• Alexandria Ingham May 9, 2013, 5:40 am

        Hi Felica,

        Thanks for this update about CC. I posted articles on there a while back but nothing happened. I decided to reduce the price just to see what would happen and one has now sold! Maybe I’ll put more up to see how it goes…

        As for “unique”, I’ve been reading the CC forums and it turns out “unique” means that a person buys it and can use it as many times as they want but they can’t change anything and must give the original author credit. Unlike “full rights” where they can make changes to their heart’s content and put their own name on it.

        • Felicia May 9, 2013, 9:15 am

          Thanks for the info, Alexandria. That makes sense.

          So far things have been going pretty slow for me over at CC. Like you, I guess I should play around with pricing to see what actually sells. At that point I can make a decision on the amount of time and effort I’ll put into each article.

  • Anna May 1, 2013, 9:55 am


    Thank you for posting your experience and insights about Constant Content. I subscribe to their email alerts when new requests come in, but I was always hesitant about jumping into yet another content mill. If you want to establish your brand and credibility as a professional writer, you can understand why one would turn their back on this type of work.

    Though I value your opinion, I’m going to watch from the sidelines and see what you really think about CC after a few months’ work. As a professional, talented writer, you have every right to demand a fair price for your services. I don’t want to go into lecture mode because you’ve heard it before: companies are willing to pay for quality work. Period.

    I knew someone who was selling their artwork at fairs for $50 to $75, but no one was really interested in buying. When he began to place a price tag of $250 to $300, he saw his pieces sell like mad. You see, no one was going to hang a $50 piece of art in their home. But they were certainly going to support a local artist with building a collection. The lesson here is obvious; if you think your writing has value, so will everyone else.

    Rant over–peace out.

  • Liz May 1, 2013, 10:01 am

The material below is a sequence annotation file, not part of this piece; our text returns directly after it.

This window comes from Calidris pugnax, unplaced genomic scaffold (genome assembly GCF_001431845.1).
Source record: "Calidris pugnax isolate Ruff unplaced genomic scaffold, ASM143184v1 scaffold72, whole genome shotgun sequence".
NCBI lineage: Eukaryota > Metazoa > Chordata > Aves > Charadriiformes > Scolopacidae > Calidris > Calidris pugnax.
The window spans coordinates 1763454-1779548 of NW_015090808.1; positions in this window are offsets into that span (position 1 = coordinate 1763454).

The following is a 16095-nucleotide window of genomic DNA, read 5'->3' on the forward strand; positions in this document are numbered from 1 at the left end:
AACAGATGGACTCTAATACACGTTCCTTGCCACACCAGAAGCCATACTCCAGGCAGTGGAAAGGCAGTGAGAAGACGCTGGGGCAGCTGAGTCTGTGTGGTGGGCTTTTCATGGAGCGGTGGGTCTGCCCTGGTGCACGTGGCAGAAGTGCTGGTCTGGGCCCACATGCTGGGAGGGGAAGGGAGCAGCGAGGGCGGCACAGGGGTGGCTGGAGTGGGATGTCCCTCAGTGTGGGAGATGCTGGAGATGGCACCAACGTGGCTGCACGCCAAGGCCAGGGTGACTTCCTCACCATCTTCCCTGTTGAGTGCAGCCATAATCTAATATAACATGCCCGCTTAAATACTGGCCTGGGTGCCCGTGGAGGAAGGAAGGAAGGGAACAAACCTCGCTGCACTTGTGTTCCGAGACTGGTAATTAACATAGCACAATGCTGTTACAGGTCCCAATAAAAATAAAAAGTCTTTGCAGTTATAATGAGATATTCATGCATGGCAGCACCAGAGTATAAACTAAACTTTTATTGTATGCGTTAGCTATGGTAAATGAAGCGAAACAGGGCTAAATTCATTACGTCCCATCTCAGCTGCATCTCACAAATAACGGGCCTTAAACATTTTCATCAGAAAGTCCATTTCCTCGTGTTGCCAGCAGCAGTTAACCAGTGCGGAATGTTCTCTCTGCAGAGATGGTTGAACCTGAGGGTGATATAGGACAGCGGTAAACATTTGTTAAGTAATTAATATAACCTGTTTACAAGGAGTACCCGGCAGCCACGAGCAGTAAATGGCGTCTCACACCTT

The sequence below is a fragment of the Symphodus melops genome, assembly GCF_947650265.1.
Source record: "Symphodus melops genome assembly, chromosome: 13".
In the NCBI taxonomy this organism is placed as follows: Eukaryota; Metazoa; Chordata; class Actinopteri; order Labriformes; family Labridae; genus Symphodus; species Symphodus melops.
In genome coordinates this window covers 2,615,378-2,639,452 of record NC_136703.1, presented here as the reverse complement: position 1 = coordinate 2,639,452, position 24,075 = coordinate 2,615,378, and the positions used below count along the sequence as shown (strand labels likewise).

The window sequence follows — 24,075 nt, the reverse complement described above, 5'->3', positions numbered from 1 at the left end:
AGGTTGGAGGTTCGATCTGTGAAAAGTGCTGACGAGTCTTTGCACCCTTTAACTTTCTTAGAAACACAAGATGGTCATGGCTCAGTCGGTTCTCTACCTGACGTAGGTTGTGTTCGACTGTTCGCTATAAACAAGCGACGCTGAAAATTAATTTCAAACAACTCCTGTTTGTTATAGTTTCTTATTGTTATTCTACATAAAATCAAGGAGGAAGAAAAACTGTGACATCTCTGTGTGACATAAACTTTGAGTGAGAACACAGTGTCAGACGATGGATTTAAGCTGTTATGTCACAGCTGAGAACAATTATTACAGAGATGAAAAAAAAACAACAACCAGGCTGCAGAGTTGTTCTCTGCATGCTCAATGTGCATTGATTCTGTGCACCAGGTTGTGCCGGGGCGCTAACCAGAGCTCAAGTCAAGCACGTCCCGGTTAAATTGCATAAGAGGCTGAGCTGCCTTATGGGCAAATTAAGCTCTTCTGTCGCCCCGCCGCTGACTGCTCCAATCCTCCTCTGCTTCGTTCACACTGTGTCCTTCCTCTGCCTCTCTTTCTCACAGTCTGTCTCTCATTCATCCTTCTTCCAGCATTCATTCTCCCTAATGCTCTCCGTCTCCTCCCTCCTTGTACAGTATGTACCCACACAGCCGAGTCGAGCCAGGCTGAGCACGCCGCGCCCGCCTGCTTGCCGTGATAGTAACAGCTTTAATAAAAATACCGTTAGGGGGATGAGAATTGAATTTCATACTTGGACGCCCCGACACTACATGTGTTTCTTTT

I’ve had a love/hate relationship with Constant Content since 2011. I allow myself to become easily discouraged, so when things are slow, I write less. When things are good, I’m a writing machine. Last year, my on-again-off-again writing habits brought in over $3,000. Not too shabby! April’s payout will be over $400. If you endure the initiation of your newbie status, it will pay off in the end. I have an acceptance rate of over 90 percent, and I wait a very short time for articles to be accepted (usually no more than 24 hours). This takes a little while, but when people start buying your work, the editors take notice. And if you make their job easier by picking up on what they want to see in an article they’ll love you even more. If you go to “account status”, in the first box there’s a download called “How to Succeed on Constant Content”, or something like that. It’s like Celeste’s guide, but every little bit of info helps. Hang in there, Felicia!

    • Felicia May 1, 2013, 10:20 am

      Thanks for the tips Liz. I’ll check out the download.

  • Crystal May 6, 2013, 12:03 pm

    Wow, Felicia – thanks for saving my hide! I was going to use one of my previous S101 articles and, based on your experience, ran it through a plagiarism checker just to be safe. Only 52% unique content left. Seems a water conservation systems website in South Africa loves what I had to say enough to use about half of it word for word. Why don’t I feel honored to be quoted? Oh yeah, that’s right – I wasn’t quoted – I was stolen from. The funny this is, if they’d asked, I probably would have given them permission to use it. Oh well. Now I can rewrite my own work. I guess it’s a good exercise in creativity.

    • Felicia May 7, 2013, 11:32 am

      It is annoying to see how many folks are stealing your work. Although I like writing evergreen articles, I find that about half of my Suite articles are out of date. I don’t think the plagiarists will bother to update my work.

  • Deanna Lynn Sletten May 16, 2013, 3:23 pm

    I’m happy to hear that you are giving CC another go around. I think you will be very happy there once you have a good catalog of articles. I’ve written for CC since 2007 and although I haven’t submitted a new article there for over a year and a half, I’m still selling articles! CC was the bulk of my freelance writing income in the early years and I really enjoyed writing for them. Hope you have a good experience too. 🙂

    • Felicia May 20, 2013, 2:51 pm

      Hey Deanna,

      Good to hear from you. I see you’ve been real busy. Congrats on all your books.

      Things have been pretty slow for me at CC. I haven’t submitted many articles and the few that I did submit don’t seem to get much traffic. This time of year is sort of busy so when things calm down I’ll get to spend more time writing. I’m thinking I’ll have to put on my big girl pants and start sending query letters. The online climate has changed so much that I think it’s time for me to make a drastic change in my approach to freelance writing.